In Ibiza, hosts' earnings were higher than in Palma.


According to a report issued by Airbnb, hosts (i.e. owners of properties) in Palma attracted over 220,000 "guests" in 2017. These guests came from 147 countries. On average, a host earned 6,898 euros for a total of 61 nights during the year.

In Ibiza there were more than 100,000 guests from 124 countries. The average earning was 10,544 euros for 49 nights. At national level, hosts earned an average of 3,572 euros for 38 nights. There were 8.1 million guests.

Coinciding with this report, Airbnb has announced that the launch of an office of sustainable tourism. This is intended to promote local, genuine sustainable tourism in countries and cities across the world. The global director for public policies and communications, Chris Lehane, says that Airbnb is expanding its efforts in economically empowering communities. It is also taking tourism to less-known places and is supporting travel that is respectful of the environment.

With all this in mind, the company has created a tourism advisory council. It will consist of tourism experts from different parts of the world and will assist in moulding the company's vision and activities in the long term. This will be to ensure that Airbnb "continues being a solution for tourist saturation caused by massive travel". One member of this council is the former secretary general of the UN's World Tourism Organisation, Taleb Rifai.


To be able to write a comment, you have to be registered and be logged in.

* Mandatory fields

RBMM / Hace over 3 years

To Paul Gore. First, there is a difference between Airbnb Hosts and Airbnb the company. My comment was about the company. The big problem with digital platforms such as Airbnb and other multinationals is that they don't pay a fair share of taxes. See for example . Why should hotels pay 33% if companies such as Airbnb pay less than 1% of their profits in the country where they operate and around 12,5% in Ireland? It is unfair competition and it is in addition not fair to the people in those countries. It took a lot of money to make Mallorca such a nice place as it is today, and it will take even more money to develop and maintain it in good shape. Who is going to pay that money (transportation, health service, etc etc)? If some companies don't pay their fair share somebody else has to pay it. What Airbnb does isn't against the law, but talking about sustainable tourism when being such a bad citizen sounds bad to say the least.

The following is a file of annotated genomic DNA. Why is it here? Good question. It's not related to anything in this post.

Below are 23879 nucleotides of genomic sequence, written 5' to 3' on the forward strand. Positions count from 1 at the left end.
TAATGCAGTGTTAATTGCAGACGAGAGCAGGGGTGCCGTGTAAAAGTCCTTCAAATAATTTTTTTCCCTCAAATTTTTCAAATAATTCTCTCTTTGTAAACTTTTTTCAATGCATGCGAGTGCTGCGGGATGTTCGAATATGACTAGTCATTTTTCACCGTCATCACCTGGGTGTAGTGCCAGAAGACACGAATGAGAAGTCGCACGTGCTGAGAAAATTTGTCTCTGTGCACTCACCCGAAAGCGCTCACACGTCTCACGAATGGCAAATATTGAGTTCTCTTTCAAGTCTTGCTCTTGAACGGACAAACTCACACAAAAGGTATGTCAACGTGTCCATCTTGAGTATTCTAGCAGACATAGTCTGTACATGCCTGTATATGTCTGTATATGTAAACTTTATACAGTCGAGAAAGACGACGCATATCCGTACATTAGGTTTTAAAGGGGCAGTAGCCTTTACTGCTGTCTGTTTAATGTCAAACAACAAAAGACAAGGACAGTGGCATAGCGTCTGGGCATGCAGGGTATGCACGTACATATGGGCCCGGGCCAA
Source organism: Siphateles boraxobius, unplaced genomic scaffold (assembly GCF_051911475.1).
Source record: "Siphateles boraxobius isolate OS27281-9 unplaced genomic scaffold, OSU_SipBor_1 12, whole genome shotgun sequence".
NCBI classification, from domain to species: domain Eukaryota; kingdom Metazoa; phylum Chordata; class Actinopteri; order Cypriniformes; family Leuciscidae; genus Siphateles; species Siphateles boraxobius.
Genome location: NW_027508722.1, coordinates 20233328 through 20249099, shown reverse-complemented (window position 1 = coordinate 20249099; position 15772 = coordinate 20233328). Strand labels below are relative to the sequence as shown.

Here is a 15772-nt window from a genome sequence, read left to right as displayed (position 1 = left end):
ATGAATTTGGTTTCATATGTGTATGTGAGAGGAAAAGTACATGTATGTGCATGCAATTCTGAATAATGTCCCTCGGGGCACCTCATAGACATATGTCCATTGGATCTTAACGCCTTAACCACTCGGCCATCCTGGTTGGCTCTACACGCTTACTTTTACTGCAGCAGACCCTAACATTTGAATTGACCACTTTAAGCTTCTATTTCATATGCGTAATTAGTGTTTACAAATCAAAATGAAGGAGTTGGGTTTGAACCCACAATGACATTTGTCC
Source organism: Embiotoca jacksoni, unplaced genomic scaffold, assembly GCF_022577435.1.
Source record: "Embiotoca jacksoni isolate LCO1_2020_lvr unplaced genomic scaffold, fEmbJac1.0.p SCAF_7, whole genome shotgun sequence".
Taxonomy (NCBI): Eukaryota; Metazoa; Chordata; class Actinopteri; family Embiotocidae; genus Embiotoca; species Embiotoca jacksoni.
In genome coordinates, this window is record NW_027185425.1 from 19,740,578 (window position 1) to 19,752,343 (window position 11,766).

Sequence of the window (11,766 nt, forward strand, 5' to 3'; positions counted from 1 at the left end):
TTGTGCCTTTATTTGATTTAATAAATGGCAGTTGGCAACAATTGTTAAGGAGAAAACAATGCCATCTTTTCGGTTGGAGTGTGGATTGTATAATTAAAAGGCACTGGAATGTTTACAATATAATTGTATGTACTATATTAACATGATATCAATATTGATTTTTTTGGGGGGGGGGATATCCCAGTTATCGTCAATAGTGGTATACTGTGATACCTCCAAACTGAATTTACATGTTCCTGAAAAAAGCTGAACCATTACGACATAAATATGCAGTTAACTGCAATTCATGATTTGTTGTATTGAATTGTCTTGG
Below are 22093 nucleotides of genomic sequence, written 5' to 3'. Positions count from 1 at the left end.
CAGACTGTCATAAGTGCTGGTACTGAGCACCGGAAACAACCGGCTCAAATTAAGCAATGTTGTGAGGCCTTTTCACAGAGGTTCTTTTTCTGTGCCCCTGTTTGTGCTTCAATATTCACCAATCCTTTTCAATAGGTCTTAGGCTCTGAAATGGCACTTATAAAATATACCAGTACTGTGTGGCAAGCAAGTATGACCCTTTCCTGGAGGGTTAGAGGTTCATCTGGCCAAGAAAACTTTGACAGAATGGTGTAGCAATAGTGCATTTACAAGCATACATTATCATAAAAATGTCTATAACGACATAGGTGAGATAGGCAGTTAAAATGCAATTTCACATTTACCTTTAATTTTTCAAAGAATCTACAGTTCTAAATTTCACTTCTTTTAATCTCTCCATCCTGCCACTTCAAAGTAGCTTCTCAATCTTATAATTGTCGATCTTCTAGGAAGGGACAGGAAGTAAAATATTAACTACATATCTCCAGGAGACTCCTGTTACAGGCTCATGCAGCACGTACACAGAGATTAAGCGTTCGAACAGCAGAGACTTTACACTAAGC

paul gore / Hace over 3 years

we pay tax on our lets,and our guests who spend money in cafes,restaurants,supermarkets,sun beds are generating an income which is also taxed,so what is the problem! I have sat on my hands for months but my family's enterprise has benefitted Mallorca much more than us for the last 40 years and now we feel that Mallorca deserves what it gets,the mystery over flat letting suggests that we are no longer welcome nor are our friends and relatives. Mallorca is expensive and if it is to become unwelcoming ,then the tourists will choose .....


RBMM / Hace over 3 years

Sustainable tourism without money? Airbnb doesn't pay its fair share of taxes neither in Spain nor in France, Germany or other countries. The EU commission as well as the OECD is after them.